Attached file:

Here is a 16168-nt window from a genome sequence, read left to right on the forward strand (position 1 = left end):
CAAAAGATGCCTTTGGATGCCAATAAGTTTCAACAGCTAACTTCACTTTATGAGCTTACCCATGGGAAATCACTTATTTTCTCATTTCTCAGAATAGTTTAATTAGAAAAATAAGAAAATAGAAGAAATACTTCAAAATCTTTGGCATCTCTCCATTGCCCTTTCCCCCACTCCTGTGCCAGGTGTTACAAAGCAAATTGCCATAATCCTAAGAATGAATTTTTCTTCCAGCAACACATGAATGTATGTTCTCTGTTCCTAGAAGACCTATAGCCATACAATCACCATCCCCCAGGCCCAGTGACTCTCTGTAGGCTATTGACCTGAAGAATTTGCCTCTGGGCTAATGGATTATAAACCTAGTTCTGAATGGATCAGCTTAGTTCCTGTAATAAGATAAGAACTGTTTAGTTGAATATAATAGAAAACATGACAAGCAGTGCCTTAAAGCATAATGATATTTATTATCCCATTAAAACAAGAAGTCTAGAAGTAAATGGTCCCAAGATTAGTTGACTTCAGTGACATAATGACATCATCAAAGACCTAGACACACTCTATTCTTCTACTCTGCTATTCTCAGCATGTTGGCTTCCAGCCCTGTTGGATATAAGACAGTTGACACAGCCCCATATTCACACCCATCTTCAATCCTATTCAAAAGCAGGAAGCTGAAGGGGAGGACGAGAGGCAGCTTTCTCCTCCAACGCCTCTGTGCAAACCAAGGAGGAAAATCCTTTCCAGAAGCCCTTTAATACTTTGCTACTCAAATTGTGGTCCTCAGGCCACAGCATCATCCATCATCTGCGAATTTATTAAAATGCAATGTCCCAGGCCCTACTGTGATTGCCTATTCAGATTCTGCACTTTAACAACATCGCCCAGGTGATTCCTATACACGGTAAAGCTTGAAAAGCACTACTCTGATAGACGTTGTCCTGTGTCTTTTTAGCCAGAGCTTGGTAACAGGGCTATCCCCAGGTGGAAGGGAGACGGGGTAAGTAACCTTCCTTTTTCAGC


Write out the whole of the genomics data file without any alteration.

Here is a 16168-nt window from a genome sequence, read left to right on the forward strand (position 1 = left end):
CAAAAGATGCCTTTGGATGCCAATAAGTTTCAACAGCTAACTTCACTTTATGAGCTTACCCATGGGAAATCACTTATTTTCTCATTTCTCAGAATAGTTTAATTAGAAAAATAAGAAAATAGAAGAAATACTTCAAAATCTTTGGCATCTCTCCATTGCCCTTTCCCCCACTCCTGTGCCAGGTGTTACAAAGCAAATTGCCATAATCCTAAGAATGAATTTTTCTTCCAGCAACACATGAATGTATGTTCTCTGTTCCTAGAAGACCTATAGCCATACAATCACCATCCCCCAGGCCCAGTGACTCTCTGTAGGCTATTGACCTGAAGAATTTGCCTCTGGGCTAATGGATTATAAACCTAGTTCTGAATGGATCAGCTTAGTTCCTGTAATAAGATAAGAACTGTTTAGTTGAATATAATAGAAAACATGACAAGCAGTGCCTTAAAGCATAATGATATTTATTATCCCATTAAAACAAGAAGTCTAGAAGTAAATGGTCCCAAGATTAGTTGACTTCAGTGACATAATGACATCATCAAAGACCTAGACACACTCTATTCTTCTACTCTGCTATTCTCAGCATGTTGGCTTCCAGCCCTGTTGGATATAAGACAGTTGACACAGCCCCATATTCACACCCATCTTCAATCCTATTCAAAAGCAGGAAGCTGAAGGGGAGGACGAGAGGCAGCTTTCTCCTCCAACGCCTCTGTGCAAACCAAGGAGGAAAATCCTTTCCAGAAGCCCTTTAATACTTTGCTACTCAAATTGTGGTCCTCAGGCCACAGCATCATCCATCATCTGCGAATTTATTAAAATGCAATGTCCCAGGCCCTACTGTGATTGCCTATTCAGATTCTGCACTTTAACAACATCGCCCAGGTGATTCCTATACACGGTAAAGCTTGAAAAGCACTACTCTGATAGACGTTGTCCTGTGTCTTTTTAGCCAGAGCTTGGTAACAGGGCTATCCCCAGGTGGAAGGGAGACGGGGTAAGTAACCTTCCTTTTTCAGC